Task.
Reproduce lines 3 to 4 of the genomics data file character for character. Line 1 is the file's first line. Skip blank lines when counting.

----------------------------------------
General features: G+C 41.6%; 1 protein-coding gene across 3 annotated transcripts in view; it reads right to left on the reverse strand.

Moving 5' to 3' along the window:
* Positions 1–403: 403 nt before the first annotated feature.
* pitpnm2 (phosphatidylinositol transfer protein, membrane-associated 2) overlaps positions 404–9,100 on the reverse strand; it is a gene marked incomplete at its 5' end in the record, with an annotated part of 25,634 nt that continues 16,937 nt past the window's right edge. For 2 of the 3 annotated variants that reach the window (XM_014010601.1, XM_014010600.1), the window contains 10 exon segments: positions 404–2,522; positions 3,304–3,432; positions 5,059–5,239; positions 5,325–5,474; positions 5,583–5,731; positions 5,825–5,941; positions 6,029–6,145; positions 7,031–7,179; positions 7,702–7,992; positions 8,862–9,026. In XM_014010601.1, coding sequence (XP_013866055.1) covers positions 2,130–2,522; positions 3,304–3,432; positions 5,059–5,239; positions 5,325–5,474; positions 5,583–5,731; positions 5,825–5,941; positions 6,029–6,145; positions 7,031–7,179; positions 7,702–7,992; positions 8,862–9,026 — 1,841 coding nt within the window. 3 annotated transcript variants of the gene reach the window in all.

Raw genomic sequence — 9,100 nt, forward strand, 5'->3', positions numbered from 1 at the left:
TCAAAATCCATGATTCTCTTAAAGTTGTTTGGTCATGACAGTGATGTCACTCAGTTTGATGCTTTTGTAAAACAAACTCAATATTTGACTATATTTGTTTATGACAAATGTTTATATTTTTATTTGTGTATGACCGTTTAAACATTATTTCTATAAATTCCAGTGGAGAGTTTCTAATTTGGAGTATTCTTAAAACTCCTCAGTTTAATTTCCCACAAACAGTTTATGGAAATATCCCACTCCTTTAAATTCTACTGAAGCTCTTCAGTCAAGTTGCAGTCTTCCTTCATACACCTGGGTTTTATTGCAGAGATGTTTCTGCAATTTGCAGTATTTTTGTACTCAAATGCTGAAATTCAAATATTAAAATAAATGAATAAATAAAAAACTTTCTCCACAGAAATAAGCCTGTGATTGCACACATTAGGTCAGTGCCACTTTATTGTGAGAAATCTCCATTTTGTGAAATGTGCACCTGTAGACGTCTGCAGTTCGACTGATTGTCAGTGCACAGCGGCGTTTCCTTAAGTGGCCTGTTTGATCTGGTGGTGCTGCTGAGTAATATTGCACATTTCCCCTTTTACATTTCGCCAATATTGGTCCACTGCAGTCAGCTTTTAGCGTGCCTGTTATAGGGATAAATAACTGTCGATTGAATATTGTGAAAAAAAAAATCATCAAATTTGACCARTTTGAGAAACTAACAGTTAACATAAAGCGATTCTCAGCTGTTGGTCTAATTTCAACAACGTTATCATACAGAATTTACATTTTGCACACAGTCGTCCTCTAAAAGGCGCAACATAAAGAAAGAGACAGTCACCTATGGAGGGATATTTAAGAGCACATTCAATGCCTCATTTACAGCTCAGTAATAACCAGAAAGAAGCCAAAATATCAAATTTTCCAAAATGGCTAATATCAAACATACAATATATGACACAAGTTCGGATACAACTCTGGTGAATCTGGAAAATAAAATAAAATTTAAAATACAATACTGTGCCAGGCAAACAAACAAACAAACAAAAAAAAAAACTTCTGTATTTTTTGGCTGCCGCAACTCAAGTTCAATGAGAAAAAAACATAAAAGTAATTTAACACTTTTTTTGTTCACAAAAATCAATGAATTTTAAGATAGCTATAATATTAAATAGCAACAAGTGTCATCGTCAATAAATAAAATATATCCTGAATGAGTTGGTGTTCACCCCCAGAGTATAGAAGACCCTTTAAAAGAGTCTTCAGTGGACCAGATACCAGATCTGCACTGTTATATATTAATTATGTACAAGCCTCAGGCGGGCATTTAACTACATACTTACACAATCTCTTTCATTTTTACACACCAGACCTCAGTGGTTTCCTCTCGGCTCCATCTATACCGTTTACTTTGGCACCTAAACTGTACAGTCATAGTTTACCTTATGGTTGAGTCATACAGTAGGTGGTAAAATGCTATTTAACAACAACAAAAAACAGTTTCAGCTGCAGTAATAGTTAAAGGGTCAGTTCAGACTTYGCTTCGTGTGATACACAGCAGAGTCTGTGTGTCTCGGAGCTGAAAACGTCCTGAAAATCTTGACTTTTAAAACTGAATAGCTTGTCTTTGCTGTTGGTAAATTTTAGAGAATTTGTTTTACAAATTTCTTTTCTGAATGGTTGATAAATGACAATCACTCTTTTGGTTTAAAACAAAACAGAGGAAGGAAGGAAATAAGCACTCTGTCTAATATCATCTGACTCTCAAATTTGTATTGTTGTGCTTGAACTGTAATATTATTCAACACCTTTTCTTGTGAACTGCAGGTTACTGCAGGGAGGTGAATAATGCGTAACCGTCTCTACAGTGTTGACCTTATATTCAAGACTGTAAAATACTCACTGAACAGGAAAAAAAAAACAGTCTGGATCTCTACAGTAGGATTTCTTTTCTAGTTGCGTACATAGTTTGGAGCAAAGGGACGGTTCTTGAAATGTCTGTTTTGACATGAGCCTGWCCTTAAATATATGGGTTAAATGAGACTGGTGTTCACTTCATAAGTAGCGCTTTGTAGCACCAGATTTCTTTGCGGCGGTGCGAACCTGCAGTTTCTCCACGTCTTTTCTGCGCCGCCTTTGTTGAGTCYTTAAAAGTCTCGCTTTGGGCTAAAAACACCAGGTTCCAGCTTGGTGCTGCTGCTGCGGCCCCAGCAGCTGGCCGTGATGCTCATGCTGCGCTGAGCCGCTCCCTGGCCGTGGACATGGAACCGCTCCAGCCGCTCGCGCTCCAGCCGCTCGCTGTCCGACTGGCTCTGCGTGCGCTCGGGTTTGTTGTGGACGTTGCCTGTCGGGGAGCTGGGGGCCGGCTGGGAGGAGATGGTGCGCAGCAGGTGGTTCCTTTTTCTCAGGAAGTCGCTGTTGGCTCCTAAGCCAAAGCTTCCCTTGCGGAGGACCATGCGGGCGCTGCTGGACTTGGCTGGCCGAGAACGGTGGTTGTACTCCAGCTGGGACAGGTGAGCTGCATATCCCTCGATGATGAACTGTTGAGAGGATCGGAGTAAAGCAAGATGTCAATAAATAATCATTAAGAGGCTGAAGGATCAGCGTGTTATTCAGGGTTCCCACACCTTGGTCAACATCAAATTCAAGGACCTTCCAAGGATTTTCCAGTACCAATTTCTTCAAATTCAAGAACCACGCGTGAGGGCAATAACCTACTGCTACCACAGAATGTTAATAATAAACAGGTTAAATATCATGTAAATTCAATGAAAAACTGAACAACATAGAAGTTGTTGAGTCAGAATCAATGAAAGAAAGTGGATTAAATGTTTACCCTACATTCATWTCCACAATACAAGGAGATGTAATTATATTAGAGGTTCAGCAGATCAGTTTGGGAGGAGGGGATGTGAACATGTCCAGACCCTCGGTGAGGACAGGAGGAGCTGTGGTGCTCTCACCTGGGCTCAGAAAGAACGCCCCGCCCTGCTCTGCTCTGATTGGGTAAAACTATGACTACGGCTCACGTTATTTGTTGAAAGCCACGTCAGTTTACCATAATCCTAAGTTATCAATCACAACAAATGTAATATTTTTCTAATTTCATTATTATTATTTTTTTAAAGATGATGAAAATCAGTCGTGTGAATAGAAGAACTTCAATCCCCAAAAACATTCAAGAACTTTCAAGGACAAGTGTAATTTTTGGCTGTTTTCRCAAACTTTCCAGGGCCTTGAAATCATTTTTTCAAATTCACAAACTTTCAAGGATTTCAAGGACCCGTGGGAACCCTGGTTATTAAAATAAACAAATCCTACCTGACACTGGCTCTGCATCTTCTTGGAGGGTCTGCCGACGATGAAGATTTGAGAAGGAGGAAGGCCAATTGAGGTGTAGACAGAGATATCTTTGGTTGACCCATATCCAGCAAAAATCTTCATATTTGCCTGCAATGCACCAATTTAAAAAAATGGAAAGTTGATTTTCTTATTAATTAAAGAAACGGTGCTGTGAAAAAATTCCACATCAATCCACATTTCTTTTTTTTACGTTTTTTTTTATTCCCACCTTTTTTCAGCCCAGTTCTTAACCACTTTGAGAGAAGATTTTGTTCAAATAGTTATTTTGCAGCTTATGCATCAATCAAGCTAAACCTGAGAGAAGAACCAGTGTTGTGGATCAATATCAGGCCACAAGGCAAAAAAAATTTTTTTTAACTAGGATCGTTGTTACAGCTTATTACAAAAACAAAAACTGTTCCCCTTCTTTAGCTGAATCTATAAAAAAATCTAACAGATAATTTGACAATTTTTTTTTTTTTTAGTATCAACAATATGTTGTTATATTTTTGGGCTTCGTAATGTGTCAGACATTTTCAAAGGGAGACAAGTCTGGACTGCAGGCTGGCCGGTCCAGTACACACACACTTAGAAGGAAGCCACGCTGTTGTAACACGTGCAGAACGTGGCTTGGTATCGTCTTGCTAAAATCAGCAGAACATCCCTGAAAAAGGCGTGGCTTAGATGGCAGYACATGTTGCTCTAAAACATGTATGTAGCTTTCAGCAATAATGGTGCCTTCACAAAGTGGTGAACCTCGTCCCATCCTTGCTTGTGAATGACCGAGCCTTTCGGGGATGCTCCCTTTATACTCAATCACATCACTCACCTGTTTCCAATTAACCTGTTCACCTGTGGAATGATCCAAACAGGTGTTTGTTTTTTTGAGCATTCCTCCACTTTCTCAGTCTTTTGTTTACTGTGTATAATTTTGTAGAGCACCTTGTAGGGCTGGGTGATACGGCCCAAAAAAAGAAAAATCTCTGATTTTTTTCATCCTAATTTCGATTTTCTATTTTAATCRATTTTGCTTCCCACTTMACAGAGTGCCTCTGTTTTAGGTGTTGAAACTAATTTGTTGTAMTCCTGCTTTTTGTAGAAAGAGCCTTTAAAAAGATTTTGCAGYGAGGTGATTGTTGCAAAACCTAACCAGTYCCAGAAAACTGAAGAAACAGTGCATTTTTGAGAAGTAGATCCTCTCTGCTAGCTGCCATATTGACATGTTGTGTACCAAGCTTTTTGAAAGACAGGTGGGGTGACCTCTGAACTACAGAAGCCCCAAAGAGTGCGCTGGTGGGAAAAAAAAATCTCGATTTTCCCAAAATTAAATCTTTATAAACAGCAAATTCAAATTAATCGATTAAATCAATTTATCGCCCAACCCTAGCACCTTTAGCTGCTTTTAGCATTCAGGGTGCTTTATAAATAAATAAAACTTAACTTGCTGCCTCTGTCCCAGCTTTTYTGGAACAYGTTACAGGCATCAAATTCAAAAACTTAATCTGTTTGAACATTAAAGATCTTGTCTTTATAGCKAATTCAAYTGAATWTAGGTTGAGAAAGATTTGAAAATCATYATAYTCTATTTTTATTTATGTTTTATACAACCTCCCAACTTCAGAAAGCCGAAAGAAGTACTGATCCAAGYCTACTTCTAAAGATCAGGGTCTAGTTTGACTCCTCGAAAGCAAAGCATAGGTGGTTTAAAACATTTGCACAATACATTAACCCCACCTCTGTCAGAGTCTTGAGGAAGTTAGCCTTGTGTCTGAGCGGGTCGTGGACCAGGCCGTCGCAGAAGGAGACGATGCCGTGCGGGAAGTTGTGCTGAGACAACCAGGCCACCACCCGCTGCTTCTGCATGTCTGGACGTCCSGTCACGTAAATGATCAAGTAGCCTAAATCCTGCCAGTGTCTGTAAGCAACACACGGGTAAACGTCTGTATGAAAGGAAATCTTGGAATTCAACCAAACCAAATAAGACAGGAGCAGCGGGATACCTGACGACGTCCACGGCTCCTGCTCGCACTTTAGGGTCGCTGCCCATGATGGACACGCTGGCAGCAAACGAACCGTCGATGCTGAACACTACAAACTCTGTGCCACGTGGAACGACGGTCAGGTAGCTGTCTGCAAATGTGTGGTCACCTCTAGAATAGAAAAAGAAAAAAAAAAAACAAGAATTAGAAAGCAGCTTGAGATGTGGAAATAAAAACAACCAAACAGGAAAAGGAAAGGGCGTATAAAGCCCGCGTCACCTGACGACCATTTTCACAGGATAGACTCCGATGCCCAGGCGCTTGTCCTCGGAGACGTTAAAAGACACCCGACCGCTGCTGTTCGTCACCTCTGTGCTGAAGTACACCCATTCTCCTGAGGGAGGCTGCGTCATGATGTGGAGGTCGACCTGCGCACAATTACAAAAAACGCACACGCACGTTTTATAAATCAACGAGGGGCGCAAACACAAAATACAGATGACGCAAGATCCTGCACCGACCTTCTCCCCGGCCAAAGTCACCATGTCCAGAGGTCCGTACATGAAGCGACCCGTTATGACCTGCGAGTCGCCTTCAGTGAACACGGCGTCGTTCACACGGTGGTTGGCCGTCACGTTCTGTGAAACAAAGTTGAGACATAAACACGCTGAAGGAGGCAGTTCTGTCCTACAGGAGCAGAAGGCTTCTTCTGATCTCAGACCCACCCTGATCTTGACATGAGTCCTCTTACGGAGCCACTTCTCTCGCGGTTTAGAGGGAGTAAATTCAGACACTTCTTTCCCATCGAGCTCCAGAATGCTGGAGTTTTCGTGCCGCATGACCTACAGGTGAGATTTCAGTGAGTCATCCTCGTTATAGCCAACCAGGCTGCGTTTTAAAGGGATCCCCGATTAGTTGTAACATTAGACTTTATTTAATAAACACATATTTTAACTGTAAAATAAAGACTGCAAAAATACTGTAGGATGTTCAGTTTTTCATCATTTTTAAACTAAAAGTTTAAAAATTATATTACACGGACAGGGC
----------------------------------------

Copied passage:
* Positions 1–403: 403 nt before the first annotated feature.
* pitpnm2 (phosphatidylinositol transfer protein, membrane-associated 2) overlaps positions 404–9,100 on the reverse strand; it is a gene marked incomplete at its 5' end in the record, with an annotated part of 25,634 nt that continues 16,937 nt past the window's right edge. For 2 of the 3 annotated variants that reach the window (XM_014010601.1, XM_014010600.1), the window contains 10 exon segments: positions 404–2,522; positions 3,304–3,432; positions 5,059–5,239; positions 5,325–5,474; positions 5,583–5,731; positions 5,825–5,941; positions 6,029–6,145; positions 7,031–7,179; positions 7,702–7,992; positions 8,862–9,026. In XM_014010601.1, coding sequence (XP_013866055.1) covers positions 2,130–2,522; positions 3,304–3,432; positions 5,059–5,239; positions 5,325–5,474; positions 5,583–5,731; positions 5,825–5,941; positions 6,029–6,145; positions 7,031–7,179; positions 7,702–7,992; positions 8,862–9,026 — 1,841 coding nt within the window. 3 annotated transcript variants of the gene reach the window in all.